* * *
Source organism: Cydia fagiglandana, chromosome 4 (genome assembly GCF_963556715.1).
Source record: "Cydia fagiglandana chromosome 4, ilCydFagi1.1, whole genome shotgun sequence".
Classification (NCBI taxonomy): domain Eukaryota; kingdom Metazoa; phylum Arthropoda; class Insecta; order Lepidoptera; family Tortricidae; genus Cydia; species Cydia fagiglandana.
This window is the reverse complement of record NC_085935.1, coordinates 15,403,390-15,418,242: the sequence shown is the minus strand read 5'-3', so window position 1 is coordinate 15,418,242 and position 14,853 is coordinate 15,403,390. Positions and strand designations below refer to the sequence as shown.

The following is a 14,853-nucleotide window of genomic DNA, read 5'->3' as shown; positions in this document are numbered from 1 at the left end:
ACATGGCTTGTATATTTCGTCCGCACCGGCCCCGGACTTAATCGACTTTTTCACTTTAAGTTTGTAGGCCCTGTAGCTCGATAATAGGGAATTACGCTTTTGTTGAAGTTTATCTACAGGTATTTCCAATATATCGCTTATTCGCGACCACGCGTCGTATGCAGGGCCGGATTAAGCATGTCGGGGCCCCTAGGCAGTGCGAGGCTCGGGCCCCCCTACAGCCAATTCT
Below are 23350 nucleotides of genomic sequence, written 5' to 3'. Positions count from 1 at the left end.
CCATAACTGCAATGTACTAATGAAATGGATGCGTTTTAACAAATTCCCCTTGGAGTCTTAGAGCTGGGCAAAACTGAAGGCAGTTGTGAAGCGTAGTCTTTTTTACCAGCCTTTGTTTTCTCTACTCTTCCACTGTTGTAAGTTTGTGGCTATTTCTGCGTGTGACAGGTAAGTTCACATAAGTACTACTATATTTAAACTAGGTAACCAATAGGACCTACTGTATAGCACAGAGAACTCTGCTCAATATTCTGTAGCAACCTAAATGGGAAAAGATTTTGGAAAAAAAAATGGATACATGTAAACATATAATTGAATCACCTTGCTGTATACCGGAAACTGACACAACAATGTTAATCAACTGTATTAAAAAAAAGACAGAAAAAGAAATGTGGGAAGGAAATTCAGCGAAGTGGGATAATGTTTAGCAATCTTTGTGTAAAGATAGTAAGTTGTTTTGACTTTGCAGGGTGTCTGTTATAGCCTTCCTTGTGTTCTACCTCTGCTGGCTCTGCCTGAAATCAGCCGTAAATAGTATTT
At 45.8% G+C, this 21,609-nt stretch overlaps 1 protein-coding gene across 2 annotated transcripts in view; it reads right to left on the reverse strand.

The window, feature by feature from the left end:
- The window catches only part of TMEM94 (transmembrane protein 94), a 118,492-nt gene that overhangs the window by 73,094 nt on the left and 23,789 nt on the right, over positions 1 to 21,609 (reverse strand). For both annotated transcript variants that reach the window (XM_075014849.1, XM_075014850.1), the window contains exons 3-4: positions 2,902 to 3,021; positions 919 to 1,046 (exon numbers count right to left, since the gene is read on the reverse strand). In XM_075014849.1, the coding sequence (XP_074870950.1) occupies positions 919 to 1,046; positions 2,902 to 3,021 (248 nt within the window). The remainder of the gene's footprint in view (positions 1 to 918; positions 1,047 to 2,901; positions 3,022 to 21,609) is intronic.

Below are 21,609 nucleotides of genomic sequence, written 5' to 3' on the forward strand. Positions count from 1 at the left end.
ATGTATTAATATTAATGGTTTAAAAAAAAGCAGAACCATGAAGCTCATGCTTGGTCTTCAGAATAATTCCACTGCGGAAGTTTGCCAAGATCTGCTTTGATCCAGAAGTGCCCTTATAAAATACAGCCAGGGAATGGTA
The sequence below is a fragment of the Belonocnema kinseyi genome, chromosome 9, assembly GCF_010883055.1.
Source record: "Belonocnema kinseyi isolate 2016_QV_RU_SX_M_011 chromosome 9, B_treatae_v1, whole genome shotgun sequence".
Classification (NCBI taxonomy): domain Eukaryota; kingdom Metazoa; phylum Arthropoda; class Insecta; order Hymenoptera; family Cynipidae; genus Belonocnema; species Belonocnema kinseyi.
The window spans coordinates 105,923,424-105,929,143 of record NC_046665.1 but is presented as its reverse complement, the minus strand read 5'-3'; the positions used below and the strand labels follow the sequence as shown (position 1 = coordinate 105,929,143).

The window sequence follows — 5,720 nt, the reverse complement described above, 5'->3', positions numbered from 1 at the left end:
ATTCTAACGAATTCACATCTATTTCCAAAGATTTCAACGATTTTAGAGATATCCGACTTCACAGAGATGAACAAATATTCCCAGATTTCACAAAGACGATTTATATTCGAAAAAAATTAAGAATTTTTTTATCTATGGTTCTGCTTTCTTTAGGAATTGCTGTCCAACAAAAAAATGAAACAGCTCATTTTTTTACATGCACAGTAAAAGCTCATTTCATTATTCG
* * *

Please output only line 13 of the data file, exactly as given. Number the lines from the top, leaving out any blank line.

ATGTATTAATATTAATGGTTTAAAAAAAAGCAGAACCATGAAGCTCATGCTTGGTCTTCAGAATAATTCCACTGCGGAAGTTTGCCAAGATCTGCTTTGATCCAGAAGTGCCCTTATAAAATACAGCCAGGGAATGGTA